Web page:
The "Baseball" Story and Store NewsDear Email friends,
We are again making last month's request for any of you on the email list who would like to participate! We are getting ready to begin design of our 2005 Times and Seasons calendar and would like for you to send a photograph of a favorite old country church or covered bridge in your area (or someplace you have visited). We are extending this invitation to our visitors from all over the world - we are interested in small churches, large churches, and cathedrals. If we use your church or bridge in the 2005 quilt design you will receive a free 2005 calendar when it is published. Please remember to include your name and mailing address with the photograph, and a little story if you'd like. We look forward to hearing from you! PHOTOGRAPHS MUST BE RECEIVED BY DECEMBER 15TH, THIS YEAR. Send to: Piecemakers Country Store, 1720 Adams Avenue, Costa Mesa, CA, 92626, Attn: Production Department.
The recent victory of the Anaheim Angels in the World Series brought back some memories that inspired a story about my husband, Ray - a story that I think many of you will be able to relate to in one way or another.
BaseballI can see him now, in the Seventh Heaven with his baseball cronies hashing and rehashing every play of the World Series. He was up there coaching right along with Mike Scioscia - telling him who will make the best pitcher for the day, what strategy to use on each Giant player, encouraging each player when a Giant's ball went out of the park. He would be doing no different in heaven than he did on earth for the man was obsessed with sports, especially baseball.
When times were hard and troubles came his way, baseball was a passion so deep he would forget all his worries by worrying about the failure of the team he chose to call "his team".
He lived through seeing Lou Gehrig come and go, Mickey Mantle at his best, Joe Demaggio and all the unknowns whose dreams came true as they made it to the "big leagues". He knew them all by name, their batting average, how many games they won, what years they played, their idiosyncracies. He coached more games than any one coach who was paid to do so. It was a common sight to see him sit before the television watching the game and the radio playing, listening to the announcer call each play. And then, he just had to read the sports page to see what he might have missed or read another person's analysis of the game.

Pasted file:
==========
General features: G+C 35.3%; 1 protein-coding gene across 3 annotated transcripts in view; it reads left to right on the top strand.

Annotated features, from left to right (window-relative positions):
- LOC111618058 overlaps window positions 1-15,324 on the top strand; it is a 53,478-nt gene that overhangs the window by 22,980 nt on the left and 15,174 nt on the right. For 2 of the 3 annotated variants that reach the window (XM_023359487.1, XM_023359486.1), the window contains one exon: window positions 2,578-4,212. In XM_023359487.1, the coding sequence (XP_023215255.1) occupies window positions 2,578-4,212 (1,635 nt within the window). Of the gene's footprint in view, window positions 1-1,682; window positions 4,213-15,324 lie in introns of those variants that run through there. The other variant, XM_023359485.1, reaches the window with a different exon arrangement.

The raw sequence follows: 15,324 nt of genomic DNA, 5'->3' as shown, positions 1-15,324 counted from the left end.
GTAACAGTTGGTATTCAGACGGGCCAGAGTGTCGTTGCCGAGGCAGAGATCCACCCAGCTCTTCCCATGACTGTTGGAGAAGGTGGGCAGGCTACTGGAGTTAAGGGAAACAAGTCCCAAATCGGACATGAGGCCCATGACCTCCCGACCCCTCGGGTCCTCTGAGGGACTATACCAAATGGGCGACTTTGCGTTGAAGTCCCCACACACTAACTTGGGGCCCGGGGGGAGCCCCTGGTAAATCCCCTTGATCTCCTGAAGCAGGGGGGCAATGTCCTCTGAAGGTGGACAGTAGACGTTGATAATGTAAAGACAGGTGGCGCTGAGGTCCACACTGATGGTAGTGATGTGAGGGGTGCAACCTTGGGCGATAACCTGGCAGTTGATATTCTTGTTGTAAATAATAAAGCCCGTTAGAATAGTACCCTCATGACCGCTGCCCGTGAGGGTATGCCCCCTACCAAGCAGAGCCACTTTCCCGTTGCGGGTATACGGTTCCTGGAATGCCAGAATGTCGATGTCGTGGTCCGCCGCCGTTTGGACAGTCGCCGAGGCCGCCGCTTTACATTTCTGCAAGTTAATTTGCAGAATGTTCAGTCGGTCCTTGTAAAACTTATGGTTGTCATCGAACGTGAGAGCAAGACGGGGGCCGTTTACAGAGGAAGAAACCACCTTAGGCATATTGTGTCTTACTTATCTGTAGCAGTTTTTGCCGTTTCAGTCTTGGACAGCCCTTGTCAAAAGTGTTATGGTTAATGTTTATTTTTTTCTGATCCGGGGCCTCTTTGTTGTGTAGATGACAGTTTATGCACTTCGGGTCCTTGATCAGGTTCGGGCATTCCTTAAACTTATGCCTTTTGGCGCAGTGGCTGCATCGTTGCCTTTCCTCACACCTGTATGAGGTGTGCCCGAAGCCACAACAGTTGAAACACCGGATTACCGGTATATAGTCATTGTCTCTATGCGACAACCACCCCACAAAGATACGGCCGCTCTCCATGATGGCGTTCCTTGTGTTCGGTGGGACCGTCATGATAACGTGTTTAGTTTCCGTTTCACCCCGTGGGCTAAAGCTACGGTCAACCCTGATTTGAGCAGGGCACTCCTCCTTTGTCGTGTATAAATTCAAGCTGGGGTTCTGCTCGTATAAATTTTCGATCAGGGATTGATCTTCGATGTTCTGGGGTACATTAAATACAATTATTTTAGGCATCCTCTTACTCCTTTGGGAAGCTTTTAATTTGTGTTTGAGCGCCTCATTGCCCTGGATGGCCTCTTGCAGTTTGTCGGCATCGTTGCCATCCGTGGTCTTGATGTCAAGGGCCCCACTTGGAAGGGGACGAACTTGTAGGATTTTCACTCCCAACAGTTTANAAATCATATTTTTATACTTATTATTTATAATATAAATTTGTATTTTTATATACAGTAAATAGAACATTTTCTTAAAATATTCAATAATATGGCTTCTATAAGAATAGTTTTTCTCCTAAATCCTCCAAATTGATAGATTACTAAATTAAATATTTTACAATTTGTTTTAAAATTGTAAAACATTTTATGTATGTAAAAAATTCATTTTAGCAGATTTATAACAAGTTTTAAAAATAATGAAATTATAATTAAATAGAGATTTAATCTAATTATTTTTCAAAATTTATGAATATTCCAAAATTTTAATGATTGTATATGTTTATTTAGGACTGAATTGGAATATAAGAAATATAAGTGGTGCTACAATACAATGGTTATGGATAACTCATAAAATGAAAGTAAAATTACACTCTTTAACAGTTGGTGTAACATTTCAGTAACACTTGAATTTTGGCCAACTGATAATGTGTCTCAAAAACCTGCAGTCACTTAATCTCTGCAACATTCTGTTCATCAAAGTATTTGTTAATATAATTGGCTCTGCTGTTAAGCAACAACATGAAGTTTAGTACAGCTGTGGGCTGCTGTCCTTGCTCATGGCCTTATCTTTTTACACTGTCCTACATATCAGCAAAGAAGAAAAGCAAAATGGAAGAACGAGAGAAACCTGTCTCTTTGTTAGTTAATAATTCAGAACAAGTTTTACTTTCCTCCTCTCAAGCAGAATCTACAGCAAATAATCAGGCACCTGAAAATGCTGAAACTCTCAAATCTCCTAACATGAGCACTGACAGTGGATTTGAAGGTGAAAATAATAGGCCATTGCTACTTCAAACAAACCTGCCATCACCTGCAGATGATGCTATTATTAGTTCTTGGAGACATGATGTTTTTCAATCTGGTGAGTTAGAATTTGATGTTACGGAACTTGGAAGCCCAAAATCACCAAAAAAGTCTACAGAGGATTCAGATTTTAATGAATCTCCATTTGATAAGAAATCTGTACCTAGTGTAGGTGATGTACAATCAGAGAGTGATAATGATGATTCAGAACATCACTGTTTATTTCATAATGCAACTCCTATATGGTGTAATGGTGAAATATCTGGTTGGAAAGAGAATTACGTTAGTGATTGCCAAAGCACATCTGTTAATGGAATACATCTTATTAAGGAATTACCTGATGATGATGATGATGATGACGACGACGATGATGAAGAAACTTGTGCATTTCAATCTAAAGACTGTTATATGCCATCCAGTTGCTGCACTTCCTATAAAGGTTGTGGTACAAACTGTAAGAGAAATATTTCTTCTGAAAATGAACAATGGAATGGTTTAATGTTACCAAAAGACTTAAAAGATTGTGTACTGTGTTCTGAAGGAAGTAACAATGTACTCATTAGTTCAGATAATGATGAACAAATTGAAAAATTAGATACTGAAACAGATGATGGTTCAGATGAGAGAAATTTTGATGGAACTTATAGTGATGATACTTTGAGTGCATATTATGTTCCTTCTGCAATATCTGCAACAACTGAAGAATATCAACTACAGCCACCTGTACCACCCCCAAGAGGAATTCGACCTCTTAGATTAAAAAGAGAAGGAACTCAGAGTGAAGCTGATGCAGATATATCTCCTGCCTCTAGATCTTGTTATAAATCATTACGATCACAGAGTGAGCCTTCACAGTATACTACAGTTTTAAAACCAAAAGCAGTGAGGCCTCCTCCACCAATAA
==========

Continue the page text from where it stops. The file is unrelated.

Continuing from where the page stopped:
While living in Wisconsin, the Milwaukee Braves were "his team". He groaned and agonized over each play. He cheered the players on to victory - suffered when they were disappointed in their performances. And when we moved from Wisconsin to California, he made the unthinkable switch of allegiance from the National League to the American League and the Los Angeles Angels became "his team".
When he had both legs amputated, it did not hinder him from going to several games a year and, of course, the same commitment he had made to the Braves he now made with the Angels. The amputation of his legs only heightened his love for a sport he could play from his wheelchair.
This lover of baseball was not Gene Autry; it was my husband, Ray. Thanks, Ray, for cheering the Angels on to victory from a box office seat.
His love for the game rubbed off on all around him. He would draw attention to simple things going on in the game one would ordinarily miss. Each play was a new experience for him and made all who watched with him get into the game as if it were the last wonderful experience one was to have on earth.
When it was his time to leave and go to the seventh heaven, his prayer was, "Lord, let me live to see one more World Series." He was in intensive care, tubes coming out from all parts of his body with a television transcending him to the playing field and, yes, he got to see the World Series before he went to the seventh heaven in January of 1996.
God's blessings to each and everyone of you during this Thanksgiving season,